Did you feel it? 4.3 magnitude earthquake hits near Victoria, B.C

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VICTORIA, B.C. - Some Puget Sound residents were rattled overnight by the largest earthquake in the Northwest in more than a decade.

The United States Geological Survey reported that a 4.8 magnitude earthquake rattled off about 11 miles northeast of Victoria, B.C., 85 miles northwest of Seattle, at 11:39 p.m. Tuesday.

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But according to the Pacific Northwest Seismic Network, the reading in Canada was 4.3 magnitude, and because the earthquake was centered near Victoria, that would be the official reading.

PNSN said the quake is the largest earthquake in the Northwest region since 2004, when a magnitude 4.9 earthquake hit near Newport, Oregon. 

There was no tsunami threat, no reported damage and no injuries from the 30-mile-deep quake.

KIRO 7 was flooded with calls overnight from people who reported feeling the quake as far south as Seattle, and people on social media reported feeling the quake in Sedro Woolley, Anacortes, Blaine, Granite Falls, Hoquiam, Burlington and many other locations.

>> SLIDESHOW: Geologic illustrations explain the Cascadia subduction 

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"(It) woke me out of a dead sleep on Whidbey Island in Oak Harbor!!! The whole house shook and everything on the walls rattled for what seemed like 10 seconds or so!" said Sarah Felger.

"Felt it in Lake City. Had my helmet swaying back and forth on the handlebars of my bike," said Greg Huey.

"Just about knocked me off the couch. It moved our entire two story log house in a big sideways jerk here in North Bellingham," said Kristin Uhrig.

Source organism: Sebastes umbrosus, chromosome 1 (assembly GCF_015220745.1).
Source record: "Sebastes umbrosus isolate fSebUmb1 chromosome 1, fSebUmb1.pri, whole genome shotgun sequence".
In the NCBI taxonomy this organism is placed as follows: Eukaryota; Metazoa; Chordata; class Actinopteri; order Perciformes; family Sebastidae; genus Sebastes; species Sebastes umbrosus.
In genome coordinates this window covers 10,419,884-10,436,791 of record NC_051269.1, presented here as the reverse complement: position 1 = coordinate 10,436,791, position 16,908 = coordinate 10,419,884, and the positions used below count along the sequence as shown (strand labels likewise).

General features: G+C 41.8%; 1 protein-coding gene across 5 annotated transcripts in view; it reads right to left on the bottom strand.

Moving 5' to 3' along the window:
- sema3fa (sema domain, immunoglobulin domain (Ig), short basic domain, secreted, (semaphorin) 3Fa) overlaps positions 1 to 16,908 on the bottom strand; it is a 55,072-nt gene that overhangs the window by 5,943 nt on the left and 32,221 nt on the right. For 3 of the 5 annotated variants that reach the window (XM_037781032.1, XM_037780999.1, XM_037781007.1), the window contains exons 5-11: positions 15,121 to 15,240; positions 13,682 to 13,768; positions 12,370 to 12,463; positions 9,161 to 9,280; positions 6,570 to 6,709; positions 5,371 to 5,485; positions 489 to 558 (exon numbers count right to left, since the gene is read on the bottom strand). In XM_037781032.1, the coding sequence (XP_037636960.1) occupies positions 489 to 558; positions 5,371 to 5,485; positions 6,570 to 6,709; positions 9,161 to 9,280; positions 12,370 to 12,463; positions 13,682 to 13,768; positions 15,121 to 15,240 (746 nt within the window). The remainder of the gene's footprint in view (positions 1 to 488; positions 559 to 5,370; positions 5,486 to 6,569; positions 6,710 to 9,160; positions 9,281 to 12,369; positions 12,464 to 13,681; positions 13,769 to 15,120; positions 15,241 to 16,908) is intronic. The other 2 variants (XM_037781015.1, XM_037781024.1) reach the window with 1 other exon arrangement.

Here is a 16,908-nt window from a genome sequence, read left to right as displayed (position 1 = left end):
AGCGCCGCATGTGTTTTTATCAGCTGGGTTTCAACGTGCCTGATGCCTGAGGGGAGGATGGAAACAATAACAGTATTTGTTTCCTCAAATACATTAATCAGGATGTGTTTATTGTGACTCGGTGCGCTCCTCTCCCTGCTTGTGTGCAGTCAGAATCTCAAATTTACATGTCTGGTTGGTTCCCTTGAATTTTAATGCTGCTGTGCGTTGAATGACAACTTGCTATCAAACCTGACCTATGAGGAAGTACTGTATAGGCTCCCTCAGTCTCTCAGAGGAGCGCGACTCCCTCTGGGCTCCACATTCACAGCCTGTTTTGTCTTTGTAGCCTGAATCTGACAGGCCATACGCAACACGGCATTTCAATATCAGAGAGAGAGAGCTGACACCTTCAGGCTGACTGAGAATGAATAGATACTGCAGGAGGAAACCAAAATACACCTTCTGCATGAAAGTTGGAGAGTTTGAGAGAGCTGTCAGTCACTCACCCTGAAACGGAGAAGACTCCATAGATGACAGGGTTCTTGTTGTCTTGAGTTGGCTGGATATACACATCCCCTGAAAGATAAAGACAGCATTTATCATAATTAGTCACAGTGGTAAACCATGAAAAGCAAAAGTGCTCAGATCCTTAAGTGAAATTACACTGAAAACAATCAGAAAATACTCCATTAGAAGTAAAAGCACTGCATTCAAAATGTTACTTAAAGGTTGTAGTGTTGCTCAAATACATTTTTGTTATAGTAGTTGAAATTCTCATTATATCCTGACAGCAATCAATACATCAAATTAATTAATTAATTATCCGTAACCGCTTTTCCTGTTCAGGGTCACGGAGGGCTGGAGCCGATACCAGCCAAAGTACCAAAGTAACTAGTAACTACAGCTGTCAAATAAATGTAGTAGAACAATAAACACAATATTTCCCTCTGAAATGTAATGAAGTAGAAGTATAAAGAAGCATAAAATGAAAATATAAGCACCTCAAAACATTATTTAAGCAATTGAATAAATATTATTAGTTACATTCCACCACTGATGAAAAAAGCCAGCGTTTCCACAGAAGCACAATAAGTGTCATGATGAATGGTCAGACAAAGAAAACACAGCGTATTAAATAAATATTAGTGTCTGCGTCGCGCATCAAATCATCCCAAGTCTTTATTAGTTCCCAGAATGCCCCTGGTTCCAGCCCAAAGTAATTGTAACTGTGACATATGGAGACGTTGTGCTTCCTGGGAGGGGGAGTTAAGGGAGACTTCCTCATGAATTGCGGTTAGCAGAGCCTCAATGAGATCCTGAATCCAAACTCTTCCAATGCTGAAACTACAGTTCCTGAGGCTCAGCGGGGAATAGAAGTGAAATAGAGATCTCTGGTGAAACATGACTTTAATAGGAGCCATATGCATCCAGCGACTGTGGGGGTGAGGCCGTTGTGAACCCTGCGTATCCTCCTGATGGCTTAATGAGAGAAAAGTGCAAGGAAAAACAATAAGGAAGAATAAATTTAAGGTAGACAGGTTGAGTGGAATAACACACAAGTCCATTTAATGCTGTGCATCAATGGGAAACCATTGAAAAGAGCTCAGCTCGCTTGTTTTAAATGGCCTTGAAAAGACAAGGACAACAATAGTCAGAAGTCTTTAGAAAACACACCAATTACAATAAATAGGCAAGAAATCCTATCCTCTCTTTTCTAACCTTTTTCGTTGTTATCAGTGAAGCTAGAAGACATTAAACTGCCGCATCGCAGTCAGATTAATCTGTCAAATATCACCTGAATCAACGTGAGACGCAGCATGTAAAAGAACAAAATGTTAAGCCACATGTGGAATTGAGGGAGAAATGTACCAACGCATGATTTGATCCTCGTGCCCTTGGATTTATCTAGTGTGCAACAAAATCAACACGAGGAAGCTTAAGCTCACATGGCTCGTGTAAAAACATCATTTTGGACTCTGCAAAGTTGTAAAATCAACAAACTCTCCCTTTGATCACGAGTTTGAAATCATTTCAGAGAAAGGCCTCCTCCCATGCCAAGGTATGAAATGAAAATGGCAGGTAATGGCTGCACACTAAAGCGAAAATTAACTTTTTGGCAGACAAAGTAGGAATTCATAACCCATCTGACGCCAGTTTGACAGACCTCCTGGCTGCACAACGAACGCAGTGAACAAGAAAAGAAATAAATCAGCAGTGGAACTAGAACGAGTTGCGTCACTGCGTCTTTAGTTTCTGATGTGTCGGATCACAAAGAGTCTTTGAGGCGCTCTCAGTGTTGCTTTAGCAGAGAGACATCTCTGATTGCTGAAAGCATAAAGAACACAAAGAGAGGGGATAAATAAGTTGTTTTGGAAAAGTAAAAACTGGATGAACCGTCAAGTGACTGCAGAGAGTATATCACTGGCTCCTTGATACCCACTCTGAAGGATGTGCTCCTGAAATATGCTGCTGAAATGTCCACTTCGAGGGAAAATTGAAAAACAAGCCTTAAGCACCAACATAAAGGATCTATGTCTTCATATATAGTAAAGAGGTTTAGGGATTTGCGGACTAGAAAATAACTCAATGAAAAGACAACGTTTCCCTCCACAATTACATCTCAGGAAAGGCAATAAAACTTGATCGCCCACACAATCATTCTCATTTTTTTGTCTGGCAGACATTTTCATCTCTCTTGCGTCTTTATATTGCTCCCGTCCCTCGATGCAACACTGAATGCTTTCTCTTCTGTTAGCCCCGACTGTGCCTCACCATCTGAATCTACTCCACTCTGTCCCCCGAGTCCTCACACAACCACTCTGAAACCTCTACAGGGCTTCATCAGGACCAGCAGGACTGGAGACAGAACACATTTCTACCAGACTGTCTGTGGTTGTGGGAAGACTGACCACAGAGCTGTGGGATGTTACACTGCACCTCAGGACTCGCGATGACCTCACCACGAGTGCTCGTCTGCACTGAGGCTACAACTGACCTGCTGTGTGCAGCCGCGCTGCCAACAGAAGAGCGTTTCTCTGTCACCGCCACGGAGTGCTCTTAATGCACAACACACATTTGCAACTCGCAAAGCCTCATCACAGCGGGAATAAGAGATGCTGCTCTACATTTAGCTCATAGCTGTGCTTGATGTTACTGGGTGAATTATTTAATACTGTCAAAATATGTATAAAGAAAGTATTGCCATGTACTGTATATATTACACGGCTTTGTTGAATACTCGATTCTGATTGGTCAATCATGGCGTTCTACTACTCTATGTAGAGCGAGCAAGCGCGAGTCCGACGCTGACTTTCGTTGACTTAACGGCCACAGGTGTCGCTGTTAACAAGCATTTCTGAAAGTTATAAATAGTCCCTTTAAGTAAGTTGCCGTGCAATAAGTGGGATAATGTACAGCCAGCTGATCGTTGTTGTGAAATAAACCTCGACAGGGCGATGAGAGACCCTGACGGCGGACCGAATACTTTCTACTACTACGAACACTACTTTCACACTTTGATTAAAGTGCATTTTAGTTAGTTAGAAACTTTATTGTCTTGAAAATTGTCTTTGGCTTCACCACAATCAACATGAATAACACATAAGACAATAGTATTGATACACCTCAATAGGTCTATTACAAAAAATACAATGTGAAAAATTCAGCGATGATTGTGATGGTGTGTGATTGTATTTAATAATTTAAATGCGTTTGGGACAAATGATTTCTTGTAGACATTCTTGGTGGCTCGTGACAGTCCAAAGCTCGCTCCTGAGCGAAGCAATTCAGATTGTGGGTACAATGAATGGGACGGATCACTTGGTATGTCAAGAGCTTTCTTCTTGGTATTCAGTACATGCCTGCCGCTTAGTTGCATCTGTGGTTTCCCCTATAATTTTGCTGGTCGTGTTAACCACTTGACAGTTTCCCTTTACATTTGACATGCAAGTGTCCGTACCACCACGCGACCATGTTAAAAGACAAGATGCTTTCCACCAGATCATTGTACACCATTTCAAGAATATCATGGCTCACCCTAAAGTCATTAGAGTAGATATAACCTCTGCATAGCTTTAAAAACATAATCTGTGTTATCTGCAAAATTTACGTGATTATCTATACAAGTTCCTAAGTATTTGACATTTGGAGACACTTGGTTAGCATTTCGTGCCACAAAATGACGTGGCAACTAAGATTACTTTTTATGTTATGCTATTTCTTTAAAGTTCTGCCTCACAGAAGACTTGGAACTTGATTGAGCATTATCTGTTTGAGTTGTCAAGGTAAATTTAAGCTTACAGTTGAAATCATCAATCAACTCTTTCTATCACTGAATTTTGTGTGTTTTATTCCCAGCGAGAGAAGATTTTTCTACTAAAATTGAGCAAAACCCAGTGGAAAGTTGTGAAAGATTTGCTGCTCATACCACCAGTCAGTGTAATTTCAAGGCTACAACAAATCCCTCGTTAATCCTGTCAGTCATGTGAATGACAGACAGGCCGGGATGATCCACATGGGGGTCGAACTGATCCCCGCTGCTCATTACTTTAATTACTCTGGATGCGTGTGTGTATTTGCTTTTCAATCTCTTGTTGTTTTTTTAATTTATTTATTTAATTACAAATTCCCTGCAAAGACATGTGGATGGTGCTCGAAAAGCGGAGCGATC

The quake was enough to prompt subway services in Vancouver, B.C., to shut down overnight as a precaution.

Washington State's earthquake early warning system, which is still under development, gave a 20-second warning of the quake, PNSN said. The system is not yet live for the public.

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Meanwhile, a new online mapping tool lets Seattle residents search zoom in on the natural hazards that threaten their homes or workplaces.

Users can find out whether their office or apartment building sits on soil that will turn to goo in a major earthquake. Other overlays show areas vulnerable to flooding, landslides and quake-triggered tsunamis.Click here for a larger version of the interactive map.

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The project is an indirect spinoff from this summer’s gripping New Yorker article, “The Really Big One,” according to the Seattle Times.  Read more here.